Journal class

State Police Pension Fund, Others Settle Class Action

Members of a class action lawsuit, including the Oklahoma Police Pension and Retirement System, its building seen here, have agreed to a $23.5 million settlement with defendant Evolent Health. (Photo by Janice Francis-Smith)

The Oklahoma Police Pension and Retirement System (OPPRS) and other class action members have reached a $23.5 million settlement with Evolent Health.

“The Oklahoma Police Pension and Retirement System is proud of our work to hold Evolent accountable for its misconduct which resulted in losses for shareholders large and small,” read a statement released by the agency. ‘OPPRS when announcing the settlement on Monday.

The OPPRS, the Plymouth County Pension System and other plaintiffs were adversely affected when Evolent bought a majority stake in the nonprofit Passport Health Plan, Evolent accused of misleading investors. Under the settlement agreement, Evolent does not admit any wrongdoing.

The class action lawsuit accused Virginia-based Evolent, which provides clinical and administrative services to health systems, of making false and misleading statements and omissions in its purchase of a majority stake in Passport Health Plan based in Kentucky, a Medicaid insurance plan.

Court documents show Evolent shocked its investors when the company bought a 70% share of Passport for $70 million. Passport was already struggling financially after the state of Kentucky cut Medicaid rates for the Louisville area, where Passport did much of its business.

According to court documents, Evolent previously said it had no plans to buy Passport and that acquiring health plans was not part of its strategic objective.

“Furthermore, Evolent admitted that Passport was malfunctioning and not managed or managed properly, despite paying huge management fees to Evolent for what was previously understood by investors to be an aligned relationship,” it read. in a press release issued in 2019, when national law firm Saxena White filed the class action lawsuit against Evolent.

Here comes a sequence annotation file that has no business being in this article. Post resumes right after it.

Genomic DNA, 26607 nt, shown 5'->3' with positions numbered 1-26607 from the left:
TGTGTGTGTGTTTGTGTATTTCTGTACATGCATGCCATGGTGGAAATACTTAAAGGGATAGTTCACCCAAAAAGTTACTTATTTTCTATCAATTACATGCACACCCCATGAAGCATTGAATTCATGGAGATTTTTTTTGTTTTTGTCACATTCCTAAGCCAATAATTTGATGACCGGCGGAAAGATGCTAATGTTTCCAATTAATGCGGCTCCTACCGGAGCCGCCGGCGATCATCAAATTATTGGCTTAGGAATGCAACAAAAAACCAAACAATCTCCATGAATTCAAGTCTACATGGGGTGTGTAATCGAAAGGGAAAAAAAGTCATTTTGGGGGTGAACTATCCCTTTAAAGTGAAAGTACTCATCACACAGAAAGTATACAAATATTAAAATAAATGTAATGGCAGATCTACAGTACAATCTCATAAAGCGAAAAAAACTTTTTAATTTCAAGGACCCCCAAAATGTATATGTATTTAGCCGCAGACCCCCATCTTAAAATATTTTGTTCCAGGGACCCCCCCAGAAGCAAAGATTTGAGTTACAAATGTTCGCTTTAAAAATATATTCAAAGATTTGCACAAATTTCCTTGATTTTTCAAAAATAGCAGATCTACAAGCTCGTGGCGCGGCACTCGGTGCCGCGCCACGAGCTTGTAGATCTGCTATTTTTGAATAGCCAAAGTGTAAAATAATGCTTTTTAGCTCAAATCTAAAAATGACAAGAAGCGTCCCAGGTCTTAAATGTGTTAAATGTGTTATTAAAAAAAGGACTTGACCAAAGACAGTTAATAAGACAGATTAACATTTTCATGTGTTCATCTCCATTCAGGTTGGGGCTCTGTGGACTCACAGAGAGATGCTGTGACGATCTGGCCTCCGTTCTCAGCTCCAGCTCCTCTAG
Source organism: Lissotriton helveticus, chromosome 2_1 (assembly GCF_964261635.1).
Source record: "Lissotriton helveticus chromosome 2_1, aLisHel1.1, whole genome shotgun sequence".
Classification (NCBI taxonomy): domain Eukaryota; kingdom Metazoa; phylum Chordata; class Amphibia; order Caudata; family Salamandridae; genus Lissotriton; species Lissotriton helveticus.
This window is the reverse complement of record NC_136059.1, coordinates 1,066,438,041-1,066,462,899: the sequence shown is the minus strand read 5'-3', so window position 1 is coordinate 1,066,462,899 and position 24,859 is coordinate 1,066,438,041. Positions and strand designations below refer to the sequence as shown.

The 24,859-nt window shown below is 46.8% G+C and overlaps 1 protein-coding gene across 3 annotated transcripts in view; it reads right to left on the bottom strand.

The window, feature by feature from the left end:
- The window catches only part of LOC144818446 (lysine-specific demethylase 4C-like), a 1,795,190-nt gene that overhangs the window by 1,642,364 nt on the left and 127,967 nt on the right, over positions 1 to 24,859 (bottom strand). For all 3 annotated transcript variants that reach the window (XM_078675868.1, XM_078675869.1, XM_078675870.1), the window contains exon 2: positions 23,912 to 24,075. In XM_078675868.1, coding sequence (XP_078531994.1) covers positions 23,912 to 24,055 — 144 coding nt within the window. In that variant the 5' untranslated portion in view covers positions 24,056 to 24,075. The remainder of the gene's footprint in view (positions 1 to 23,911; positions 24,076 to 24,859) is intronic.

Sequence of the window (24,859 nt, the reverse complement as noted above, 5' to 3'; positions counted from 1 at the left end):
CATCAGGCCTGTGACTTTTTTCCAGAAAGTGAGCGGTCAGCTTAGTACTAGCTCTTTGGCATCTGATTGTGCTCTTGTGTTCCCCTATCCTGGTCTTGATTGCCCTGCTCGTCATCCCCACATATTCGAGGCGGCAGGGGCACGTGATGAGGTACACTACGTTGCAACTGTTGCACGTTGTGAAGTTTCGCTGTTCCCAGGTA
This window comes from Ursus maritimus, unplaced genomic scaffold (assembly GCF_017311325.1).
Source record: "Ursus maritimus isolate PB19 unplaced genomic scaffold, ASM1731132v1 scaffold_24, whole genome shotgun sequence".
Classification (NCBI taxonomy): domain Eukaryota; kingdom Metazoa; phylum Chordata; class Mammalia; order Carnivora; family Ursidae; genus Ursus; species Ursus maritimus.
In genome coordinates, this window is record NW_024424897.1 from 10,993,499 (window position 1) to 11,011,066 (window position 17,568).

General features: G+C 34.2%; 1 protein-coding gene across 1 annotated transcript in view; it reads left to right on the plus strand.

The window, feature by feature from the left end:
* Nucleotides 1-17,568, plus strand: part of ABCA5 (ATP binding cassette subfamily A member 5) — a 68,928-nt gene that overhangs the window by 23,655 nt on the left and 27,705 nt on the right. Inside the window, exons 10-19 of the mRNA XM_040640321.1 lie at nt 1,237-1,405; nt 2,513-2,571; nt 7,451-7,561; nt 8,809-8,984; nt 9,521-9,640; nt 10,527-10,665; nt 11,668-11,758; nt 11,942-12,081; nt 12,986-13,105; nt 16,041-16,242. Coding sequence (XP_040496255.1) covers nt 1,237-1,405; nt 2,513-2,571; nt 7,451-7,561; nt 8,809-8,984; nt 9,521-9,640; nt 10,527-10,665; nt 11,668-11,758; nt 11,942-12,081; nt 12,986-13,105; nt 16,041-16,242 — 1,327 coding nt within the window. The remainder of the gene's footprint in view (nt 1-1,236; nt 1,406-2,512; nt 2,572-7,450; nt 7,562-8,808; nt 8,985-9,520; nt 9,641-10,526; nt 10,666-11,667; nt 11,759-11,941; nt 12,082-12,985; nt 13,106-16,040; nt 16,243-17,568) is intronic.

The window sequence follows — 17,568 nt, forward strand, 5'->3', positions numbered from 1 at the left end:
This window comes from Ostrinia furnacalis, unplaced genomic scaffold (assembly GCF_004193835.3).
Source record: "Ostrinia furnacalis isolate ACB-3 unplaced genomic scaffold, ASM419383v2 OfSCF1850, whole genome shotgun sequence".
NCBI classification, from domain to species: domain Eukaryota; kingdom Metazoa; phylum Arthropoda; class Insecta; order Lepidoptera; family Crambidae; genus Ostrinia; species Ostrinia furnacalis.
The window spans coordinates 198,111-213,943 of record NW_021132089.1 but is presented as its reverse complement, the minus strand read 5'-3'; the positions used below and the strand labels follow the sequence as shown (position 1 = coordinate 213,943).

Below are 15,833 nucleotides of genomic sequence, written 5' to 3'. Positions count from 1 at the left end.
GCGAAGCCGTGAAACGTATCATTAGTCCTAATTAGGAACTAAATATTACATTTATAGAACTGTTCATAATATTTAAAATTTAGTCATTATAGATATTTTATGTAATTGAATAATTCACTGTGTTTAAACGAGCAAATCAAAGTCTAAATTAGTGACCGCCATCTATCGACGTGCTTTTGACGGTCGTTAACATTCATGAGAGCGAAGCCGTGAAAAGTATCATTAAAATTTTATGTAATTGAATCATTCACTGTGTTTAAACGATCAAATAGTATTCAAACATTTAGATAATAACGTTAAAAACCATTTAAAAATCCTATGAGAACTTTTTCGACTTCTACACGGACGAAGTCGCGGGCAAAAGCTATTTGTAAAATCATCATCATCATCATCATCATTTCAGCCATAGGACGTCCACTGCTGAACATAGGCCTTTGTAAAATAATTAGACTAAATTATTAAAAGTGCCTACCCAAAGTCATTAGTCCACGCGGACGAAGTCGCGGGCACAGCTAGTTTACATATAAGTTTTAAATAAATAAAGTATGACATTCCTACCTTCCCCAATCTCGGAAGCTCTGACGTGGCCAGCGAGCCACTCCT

Fueled by assurances provided by Evolent regarding the deal, Evolent’s stock price rose from $13.65 to $28.75 over a nine-month period.

“Evolent’s entire business model hinges on its purported ability to significantly reduce healthcare and administrative costs for its customers,” but Evolent increased Passport’s costs, according to the lawsuit. Court filings claim Evolent charged Passport “grossly excessive fees and provided it with grossly deficient services”, hiring more than 70% of Passport’s workforce and then charging the company “exorbitant charges for exactly the same services that these employees were already rendering”. As a result, Passport’s costs rose at a rate more than 1,000% higher than its revenues, according to court filings.

When Passport’s true financial situation was exposed, Evolent’s stock price plummeted nearly 30%, according to court documents. By September 2019, the OPPRS had booked its estimated losses from the deal at $770,000.

A hearing will be held Nov. 18 in the United States District Court for the Eastern District of Virginia to determine whether the settlement should be approved as fair, reasonable and adequate. If approved, Evolent will pay $23.5 million, which will be deposited in an escrow account and distributed to class members and their attorneys.